But when the quality of the data is already perceived to be suspect, even robustly designed studies lack credibility. Soon the all data points from all sources are given equal consideration, largely because most of the public, even many health policy experts, lack the nuanced understanding of clinical study design –how to evaluate the quality of the data from the study design, a critical skill academic physicians devote much of their career towards.
This becomes a problem when trying to decipher the results of different clinical studies. Even the clinical studies used to evaluate the many vaccines ranged widely across the world. Some studies used relatively few clinical subjects or had limited endpoints at which the studies drew their conclusions. Some only included subjects with mild symptoms while others included a wide range of clinical presentations. The variability in the study designs led to variable confidence in the studies – rightly or wrongly.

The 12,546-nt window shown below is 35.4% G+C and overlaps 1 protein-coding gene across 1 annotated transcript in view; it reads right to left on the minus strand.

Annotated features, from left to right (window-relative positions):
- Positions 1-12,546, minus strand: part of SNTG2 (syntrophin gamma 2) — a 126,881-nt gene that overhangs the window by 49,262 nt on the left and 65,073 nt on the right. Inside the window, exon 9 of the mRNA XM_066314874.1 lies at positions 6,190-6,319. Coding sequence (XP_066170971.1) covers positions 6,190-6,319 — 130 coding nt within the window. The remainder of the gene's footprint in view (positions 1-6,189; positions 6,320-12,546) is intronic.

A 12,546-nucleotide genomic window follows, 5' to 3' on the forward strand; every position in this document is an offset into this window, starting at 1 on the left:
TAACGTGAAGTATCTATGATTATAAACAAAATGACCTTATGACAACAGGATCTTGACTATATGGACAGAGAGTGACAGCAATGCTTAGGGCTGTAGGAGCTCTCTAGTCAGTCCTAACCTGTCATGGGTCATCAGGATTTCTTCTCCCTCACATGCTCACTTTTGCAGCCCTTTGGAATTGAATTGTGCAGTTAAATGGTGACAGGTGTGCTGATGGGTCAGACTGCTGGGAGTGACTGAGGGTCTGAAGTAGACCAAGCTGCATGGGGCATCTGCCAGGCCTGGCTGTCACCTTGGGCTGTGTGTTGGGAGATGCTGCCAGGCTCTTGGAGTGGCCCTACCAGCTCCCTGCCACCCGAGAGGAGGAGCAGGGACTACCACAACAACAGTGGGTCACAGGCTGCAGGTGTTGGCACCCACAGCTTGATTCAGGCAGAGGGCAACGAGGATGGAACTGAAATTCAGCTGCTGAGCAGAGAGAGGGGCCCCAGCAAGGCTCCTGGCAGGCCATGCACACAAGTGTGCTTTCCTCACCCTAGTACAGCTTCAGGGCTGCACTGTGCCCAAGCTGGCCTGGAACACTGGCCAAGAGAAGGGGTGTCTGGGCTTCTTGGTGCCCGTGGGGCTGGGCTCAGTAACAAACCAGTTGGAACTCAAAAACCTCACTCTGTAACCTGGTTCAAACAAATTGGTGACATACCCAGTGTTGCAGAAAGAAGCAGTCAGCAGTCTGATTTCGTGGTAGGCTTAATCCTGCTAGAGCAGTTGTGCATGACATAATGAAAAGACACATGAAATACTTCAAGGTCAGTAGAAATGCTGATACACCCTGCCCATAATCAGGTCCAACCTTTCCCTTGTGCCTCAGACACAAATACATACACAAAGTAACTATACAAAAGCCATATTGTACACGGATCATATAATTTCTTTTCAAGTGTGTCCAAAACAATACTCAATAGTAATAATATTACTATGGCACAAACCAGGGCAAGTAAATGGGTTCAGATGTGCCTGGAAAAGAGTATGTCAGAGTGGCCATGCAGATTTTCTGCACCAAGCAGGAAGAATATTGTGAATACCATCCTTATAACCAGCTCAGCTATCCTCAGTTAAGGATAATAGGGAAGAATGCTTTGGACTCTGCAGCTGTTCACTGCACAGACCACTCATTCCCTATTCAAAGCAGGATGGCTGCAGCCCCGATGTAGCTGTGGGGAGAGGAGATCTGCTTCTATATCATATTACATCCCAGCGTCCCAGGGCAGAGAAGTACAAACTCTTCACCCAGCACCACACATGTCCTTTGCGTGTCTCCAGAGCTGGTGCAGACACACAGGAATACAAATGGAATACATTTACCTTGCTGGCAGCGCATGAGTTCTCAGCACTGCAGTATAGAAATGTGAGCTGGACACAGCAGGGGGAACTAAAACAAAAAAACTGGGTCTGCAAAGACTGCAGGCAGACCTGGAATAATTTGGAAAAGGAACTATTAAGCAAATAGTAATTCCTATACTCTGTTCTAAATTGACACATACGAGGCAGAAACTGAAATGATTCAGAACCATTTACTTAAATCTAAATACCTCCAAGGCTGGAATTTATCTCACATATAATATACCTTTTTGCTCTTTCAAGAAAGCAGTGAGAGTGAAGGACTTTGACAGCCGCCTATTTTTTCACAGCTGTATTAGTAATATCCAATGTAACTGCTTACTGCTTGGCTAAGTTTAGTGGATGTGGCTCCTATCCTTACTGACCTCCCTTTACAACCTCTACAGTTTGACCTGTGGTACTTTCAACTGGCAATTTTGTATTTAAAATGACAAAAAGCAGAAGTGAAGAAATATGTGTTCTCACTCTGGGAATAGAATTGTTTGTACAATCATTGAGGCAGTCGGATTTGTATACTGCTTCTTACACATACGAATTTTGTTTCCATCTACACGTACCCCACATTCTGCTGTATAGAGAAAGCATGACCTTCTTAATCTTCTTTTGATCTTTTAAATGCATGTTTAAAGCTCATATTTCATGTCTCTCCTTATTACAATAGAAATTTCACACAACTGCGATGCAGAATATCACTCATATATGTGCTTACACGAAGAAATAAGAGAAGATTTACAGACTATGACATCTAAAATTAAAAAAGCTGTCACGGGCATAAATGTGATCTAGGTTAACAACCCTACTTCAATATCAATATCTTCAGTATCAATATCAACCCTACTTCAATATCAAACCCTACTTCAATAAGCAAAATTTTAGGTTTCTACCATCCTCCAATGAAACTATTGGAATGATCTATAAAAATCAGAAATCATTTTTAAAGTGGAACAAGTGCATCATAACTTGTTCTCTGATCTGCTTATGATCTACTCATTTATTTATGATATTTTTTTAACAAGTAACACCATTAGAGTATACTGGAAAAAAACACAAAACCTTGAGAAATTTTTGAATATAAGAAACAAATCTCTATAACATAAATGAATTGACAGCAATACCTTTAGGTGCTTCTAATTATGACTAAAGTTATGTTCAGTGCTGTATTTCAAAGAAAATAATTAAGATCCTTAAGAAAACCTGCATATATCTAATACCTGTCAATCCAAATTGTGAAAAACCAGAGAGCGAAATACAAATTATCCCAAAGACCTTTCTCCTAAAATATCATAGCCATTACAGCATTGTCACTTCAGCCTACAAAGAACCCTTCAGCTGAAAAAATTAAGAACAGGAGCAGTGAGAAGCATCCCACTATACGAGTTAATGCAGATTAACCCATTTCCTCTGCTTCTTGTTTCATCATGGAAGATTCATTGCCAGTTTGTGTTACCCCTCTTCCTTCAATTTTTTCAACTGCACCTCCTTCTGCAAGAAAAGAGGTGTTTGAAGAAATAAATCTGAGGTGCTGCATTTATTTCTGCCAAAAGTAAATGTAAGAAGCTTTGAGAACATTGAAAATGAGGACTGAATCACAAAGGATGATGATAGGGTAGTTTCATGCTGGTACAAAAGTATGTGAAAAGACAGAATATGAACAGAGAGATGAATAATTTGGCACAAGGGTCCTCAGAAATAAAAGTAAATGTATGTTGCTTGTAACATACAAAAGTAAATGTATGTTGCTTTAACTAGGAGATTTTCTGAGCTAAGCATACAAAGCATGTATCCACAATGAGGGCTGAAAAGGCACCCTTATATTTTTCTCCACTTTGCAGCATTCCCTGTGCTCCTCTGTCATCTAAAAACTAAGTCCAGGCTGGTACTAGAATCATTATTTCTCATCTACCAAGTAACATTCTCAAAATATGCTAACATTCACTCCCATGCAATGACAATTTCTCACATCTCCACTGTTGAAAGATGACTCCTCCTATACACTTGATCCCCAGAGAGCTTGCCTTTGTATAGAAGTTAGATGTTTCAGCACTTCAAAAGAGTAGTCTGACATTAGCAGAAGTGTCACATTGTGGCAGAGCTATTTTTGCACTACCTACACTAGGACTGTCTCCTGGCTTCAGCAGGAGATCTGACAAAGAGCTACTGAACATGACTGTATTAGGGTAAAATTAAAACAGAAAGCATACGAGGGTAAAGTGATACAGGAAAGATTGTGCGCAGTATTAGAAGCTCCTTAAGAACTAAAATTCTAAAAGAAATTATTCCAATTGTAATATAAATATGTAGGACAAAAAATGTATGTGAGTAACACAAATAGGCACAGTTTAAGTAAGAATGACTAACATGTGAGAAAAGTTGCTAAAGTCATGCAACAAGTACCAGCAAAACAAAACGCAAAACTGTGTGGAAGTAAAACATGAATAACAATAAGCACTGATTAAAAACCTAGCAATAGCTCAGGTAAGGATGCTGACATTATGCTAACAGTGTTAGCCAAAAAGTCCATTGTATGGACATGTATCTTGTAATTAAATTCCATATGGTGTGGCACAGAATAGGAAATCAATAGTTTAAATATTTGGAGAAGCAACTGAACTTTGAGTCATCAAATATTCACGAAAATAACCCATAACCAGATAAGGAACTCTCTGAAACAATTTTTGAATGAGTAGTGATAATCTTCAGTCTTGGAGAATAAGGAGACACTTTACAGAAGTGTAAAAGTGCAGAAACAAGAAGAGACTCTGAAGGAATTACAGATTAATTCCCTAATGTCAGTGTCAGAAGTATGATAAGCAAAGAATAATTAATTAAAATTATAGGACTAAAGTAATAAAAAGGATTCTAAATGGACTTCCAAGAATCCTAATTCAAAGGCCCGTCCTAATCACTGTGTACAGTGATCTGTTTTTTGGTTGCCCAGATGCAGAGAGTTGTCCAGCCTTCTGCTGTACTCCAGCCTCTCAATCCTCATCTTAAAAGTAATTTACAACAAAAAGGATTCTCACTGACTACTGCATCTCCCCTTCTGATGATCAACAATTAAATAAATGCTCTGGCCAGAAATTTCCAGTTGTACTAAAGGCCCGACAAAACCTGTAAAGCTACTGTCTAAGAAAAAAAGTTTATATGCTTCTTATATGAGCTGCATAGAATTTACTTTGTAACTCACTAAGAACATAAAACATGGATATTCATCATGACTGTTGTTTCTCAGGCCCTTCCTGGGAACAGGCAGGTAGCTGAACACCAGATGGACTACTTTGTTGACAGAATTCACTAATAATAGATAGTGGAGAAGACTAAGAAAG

We saw how the Pfizer and Moderna vaccines had different results compared to the Johnson and Johnson vaccine. Much of that was due to the study design. And the Indian and Chinese vaccines had even greater variations in the study design as many of these studies used fewer subjects compared to the Western study counterparts.
What would have been helpful is a uniform approach to modifying study design that expedites the research for each vaccine in a more consistent manner. Adjust the studies, but adjust them similarly.
Rather than allow for variations in the fundamental study design, we should develop novel study designs that can be used in times of heightened fluency of publications.
The pandemic showed that there will be times when clinical studies need to expedite their process. Rather than implementing the same clinical study design models and modifying them in haphazard ways, we should implement adaptive techniques that increase the fluency of clinical study design while maintaining the quality of data needed to optimize the extrapolation of key interpretations from that data.
We must optimize the ecological fallacy of data – the extrapolation of data to individuals. Something we fell well short of during the pandemic, leading to moments of spectacular failure.